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If your space allows, plant Christmas cactus in hanging planters, or set the pots up on plant stands where their drooping branches and long, pendulous flowers may be admired.   I’ve even seen a grouping of Christmas cactus pots arranged on a plant stand with layers of shelves, to give the illusion of a blooming Christmas tree.

These odd houseplants are extremely easy and rewarding to grow, once you know a few hacks to make your efforts more successful.

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Woodland Gnome 2017
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Sunday Dinner: In Peace

Christmas Eve morning in our garden

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“In the end, only three things matter:
how much you loved,
how gently you lived,
and how gracefully you let go of things
not meant for you.”
.
Gautama Buddha
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“There is no path to happiness: happiness is the path.”
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Gautama Buddha
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“The day the power of love
overrules the love of power,
the world will know peace.”
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Mahatma Gandhi
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“Truth is the same always.
Whoever ponders it
will get the same answer.
Buddha got it.
Patanjali got it.
Jesus got it.
Mohammed got it.
The answer is the same,
but the method of working it out
may vary this way or that.”
.
Swami Satchidananda
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“You are the community now.
Be a lamp for yourselves.
Be your own refuge.
Seek for no other.
All things must pass.
Strive on diligently.
Don’t give up.”
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Gautama Buddha
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Photos by Woodland Gnome 2017

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“As you walk and eat and travel,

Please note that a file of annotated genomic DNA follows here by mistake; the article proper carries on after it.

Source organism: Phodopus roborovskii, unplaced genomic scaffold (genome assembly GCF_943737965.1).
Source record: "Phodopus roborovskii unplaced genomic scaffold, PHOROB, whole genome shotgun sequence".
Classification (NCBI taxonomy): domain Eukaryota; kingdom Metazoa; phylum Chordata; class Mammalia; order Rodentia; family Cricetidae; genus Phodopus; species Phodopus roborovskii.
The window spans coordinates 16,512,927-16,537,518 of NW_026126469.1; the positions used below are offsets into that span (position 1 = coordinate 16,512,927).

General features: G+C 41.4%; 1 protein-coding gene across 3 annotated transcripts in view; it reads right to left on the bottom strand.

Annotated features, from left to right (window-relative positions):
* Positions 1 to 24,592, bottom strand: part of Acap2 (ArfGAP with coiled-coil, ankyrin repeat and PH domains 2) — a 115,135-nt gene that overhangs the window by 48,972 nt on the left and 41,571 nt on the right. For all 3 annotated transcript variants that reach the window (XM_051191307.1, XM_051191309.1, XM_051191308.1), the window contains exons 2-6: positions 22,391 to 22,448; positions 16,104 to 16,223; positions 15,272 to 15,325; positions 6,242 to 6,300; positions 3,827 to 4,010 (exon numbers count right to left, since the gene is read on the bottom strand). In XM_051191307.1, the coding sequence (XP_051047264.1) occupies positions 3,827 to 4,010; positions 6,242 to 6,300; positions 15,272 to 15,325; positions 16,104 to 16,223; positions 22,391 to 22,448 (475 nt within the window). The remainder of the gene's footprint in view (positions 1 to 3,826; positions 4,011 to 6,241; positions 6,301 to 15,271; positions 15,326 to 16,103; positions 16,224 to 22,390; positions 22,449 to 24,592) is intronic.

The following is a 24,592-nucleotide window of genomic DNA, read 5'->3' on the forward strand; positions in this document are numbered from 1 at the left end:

be where you are.
Otherwise you will miss most of your life.”
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Gautama Buddha
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“For the good of the many,
for the happiness of the many,
out of compassion for the world.”
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Gautama Buddha
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Sunday Dinner: Faith

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“All the world is made of faith,
and trust, and pixie dust.”
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J.M. Barrie
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“All I have seen
teaches me to trust the Creator
for all I have not seen.”
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Ralph Waldo Emerson
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“I have come to accept the feeling
of not knowing where I am going.
And I have trained myself to love it.
Because it is only when we are suspended in mid-air
with no landing in sight,
that we force our wings to unravel
and alas begin our flight.
And as we fly,
we still may not know where we are going to.
But the miracle is in the unfolding of the wings.
You may not know where you’re going,
but you know that so long as you spread your wings,
the winds will carry you.”
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C. JoyBell
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“And still, after all this time,
The sun never says to the earth,
“You owe Me.”

Look what happens with
A love like that,
It lights the Whole Sky.”

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Hafez
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“Do not be afraid; our fate
Cannot be taken from us; it is a gift.”
.
Dante Alighieri
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Woodland Gnome 2017
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“None of us knows what might happen
even the next minute,
yet still we go forward.
Because we trust.
Because we have Faith.”
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Paulo Coelho
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Sunday Dinner: Simple

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“As you simplify your life,
the laws of the universe will be simpler;
solitude will not be solitude,
poverty will not be poverty,
nor weakness weakness.”
.
Henry David Thoreau
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“It is not a daily increase, but a daily decrease.
Hack away at the inessentials.”
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Bruce Lee
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“Besides the noble art of getting things done,
there is the noble art of leaving things undone.
The wisdom of life
consists in the elimination of non-essentials.”
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Lin Yutang
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“Every solution to every problem is simple.
It’s the distance between the two
where the mystery lies.”
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Derek Landy
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“It’s as simple as that.
Simple and complicated,
as most true things are.”
.
David Levithan
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Photos by Woodland Gnome 2017
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“Simplicity is ultimately a matter of focus.”
.
Ann Voskamp